Her Story is a game that belongs to the visual novel genre; where the means of play is more about learning a story than it is about challenging gameplay. Previous attempts at playing these kinds of games have left me cold, but Her Story’s major differences managed to keep me invested way longer than most, and that is a small victory in of itself.
(Because this is a Visual Novel style game, it means that any talk about the plot can lead to spoilers which make it hard to critique. I won’t go too far into the story and only talk about the first few minutes of plot)
Her Story opens up with you sitting in front of a computer from 1995 linked to a police database. You are reopening a case about the murder of a man by using all the interview recordings conducted by a detective talking to the wife.
The search functionality of the database limits you to typing in key words or phrases that will hopefully yield new videos to watch. You are also limited by the fact that the database will only pull five videos from a search; so if a term has 60 videos associated to it, you will need to narrow things down to watch the rest.
Just like with any other Visual Novel game, the entire focus of the game hinges on your ability to pay attention and slowly but surely dig up the story. But what separates Her Story from other titles in the genre, is the medium that the story is told on.
Her Story’s different take on the Visual Novel is the fact that it really is a visual novel. Instead of just reading text, you’re listening and watching the wife through the different interviews; picking up on tells, information, mood etc. The transcribed text is shown along the bottom to help if you miss anything, but there is something compelling to watching the wife talk.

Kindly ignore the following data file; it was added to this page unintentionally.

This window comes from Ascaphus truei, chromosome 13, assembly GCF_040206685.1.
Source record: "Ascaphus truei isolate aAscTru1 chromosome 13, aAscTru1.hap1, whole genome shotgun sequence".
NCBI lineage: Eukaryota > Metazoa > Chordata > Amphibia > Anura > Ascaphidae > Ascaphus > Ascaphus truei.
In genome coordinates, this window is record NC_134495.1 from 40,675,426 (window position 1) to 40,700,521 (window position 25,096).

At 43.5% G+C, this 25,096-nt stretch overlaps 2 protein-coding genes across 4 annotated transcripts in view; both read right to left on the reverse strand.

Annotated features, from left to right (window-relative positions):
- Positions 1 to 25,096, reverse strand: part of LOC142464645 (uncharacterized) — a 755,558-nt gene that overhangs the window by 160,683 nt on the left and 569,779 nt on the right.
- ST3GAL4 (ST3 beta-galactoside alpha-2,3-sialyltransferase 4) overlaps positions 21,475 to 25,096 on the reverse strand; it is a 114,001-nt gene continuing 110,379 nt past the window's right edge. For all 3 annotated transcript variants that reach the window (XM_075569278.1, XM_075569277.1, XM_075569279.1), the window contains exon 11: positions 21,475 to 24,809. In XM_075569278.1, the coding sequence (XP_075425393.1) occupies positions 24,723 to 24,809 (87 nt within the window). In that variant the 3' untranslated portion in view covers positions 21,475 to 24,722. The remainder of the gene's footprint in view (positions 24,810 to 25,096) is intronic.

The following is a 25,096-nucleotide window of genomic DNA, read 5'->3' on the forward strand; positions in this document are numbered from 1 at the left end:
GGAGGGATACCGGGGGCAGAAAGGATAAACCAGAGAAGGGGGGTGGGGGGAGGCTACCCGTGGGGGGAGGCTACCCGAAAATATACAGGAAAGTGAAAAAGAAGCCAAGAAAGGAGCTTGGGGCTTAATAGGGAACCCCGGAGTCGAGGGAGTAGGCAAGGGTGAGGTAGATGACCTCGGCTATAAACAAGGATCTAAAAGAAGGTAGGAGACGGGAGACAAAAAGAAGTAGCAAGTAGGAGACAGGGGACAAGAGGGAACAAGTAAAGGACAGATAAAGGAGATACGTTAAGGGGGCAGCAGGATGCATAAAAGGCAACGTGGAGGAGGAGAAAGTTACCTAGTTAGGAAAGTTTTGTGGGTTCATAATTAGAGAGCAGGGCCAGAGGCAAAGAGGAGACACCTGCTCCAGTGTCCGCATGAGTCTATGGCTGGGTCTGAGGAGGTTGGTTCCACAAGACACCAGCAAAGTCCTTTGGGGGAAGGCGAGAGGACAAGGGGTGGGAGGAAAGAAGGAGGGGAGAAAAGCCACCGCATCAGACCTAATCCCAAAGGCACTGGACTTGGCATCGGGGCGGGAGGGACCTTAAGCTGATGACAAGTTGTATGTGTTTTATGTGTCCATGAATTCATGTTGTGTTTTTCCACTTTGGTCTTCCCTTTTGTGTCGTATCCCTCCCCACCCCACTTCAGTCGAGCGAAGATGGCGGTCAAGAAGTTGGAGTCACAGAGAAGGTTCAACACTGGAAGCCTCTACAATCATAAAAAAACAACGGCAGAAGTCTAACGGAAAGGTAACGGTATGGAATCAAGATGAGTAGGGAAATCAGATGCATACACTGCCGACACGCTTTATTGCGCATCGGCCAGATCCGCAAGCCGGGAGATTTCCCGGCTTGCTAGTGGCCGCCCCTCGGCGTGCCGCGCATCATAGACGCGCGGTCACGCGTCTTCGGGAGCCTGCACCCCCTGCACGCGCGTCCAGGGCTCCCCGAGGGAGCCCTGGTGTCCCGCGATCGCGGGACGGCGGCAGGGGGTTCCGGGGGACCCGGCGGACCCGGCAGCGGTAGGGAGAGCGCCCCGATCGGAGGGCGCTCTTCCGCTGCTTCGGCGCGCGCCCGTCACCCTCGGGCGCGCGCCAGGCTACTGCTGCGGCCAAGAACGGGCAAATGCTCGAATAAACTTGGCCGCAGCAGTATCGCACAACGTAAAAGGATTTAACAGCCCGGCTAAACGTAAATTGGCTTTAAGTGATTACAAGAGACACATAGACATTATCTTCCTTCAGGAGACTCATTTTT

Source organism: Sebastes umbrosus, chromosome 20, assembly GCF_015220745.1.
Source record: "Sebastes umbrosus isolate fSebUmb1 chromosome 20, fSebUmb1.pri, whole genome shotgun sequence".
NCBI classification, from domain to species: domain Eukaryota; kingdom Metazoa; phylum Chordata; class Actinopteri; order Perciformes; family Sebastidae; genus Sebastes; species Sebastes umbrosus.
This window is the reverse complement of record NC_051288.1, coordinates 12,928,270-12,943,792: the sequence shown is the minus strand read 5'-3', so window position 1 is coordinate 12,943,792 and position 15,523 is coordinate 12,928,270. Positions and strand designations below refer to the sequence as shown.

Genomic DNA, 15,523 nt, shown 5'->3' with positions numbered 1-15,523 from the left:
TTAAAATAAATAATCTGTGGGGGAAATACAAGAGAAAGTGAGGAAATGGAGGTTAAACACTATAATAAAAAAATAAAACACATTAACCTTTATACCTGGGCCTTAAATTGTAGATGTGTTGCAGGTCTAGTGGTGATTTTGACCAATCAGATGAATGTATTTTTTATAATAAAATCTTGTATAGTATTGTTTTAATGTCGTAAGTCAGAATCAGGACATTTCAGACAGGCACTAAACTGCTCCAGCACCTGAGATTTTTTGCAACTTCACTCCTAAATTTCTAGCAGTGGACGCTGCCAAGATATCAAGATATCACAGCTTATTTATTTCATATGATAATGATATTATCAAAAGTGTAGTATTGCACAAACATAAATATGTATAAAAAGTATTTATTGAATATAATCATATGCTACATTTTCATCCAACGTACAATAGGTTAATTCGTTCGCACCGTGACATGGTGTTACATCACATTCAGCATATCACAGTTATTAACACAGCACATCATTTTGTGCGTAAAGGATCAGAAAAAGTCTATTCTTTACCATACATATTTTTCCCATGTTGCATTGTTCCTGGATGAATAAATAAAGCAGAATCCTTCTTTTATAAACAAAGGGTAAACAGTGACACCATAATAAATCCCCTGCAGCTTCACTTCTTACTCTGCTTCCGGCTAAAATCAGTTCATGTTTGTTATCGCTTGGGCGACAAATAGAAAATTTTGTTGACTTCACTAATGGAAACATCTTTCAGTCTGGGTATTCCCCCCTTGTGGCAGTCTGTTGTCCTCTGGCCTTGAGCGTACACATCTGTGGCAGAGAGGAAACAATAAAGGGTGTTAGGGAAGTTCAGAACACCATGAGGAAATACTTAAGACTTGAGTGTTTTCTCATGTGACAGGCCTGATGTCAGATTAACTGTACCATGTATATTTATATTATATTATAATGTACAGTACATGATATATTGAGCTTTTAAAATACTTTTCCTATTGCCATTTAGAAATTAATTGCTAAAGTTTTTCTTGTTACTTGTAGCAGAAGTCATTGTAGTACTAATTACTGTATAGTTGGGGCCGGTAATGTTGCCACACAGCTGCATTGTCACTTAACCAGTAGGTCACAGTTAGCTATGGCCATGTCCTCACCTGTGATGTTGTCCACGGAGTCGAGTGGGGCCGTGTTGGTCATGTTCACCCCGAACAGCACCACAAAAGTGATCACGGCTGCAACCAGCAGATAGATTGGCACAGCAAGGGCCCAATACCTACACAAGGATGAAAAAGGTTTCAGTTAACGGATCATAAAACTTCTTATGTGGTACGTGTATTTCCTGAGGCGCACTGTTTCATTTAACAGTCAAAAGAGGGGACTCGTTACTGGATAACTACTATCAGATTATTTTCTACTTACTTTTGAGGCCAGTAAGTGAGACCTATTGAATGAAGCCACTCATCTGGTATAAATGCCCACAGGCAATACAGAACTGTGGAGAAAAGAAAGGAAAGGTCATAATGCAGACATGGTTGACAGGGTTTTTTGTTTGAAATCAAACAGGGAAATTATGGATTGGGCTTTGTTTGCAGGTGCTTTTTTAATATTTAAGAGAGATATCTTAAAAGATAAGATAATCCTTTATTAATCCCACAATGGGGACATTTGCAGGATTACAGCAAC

It pulls you into the story with the fact that you have this actual person talking at you. This makes Her Story feel even more like an investigative game compared to other Visual Novels and helps to elevate what is commonly looked at as a simple genre.
With that said, this is going to be a short analysis, simply due to the genre itself.
There really isn’t anything that I can critique from a design perspective here, because Her Story is not a mechanic focused title. The search functionality is a bit limited and that was on purpose to make you really think about the terms to use. I would have liked an on screen notepad for recording useful information; I was never a fan of keeping physical records of games nearby and that would be a good quality of life feature.
I would love to see either someone else or the developer Sam Barlow take this concept further; such as doing a full investigation using FMVs and research data. Her Story so far, is the only Visual Novel game that I liked and again that says a lot. If you enjoy the genre, this is definitely a game to check out. For people who don’t like this genre, I can’t say if the differences here are enough to sway your opinion, but Her Story shows that there are still places for this genre to grow.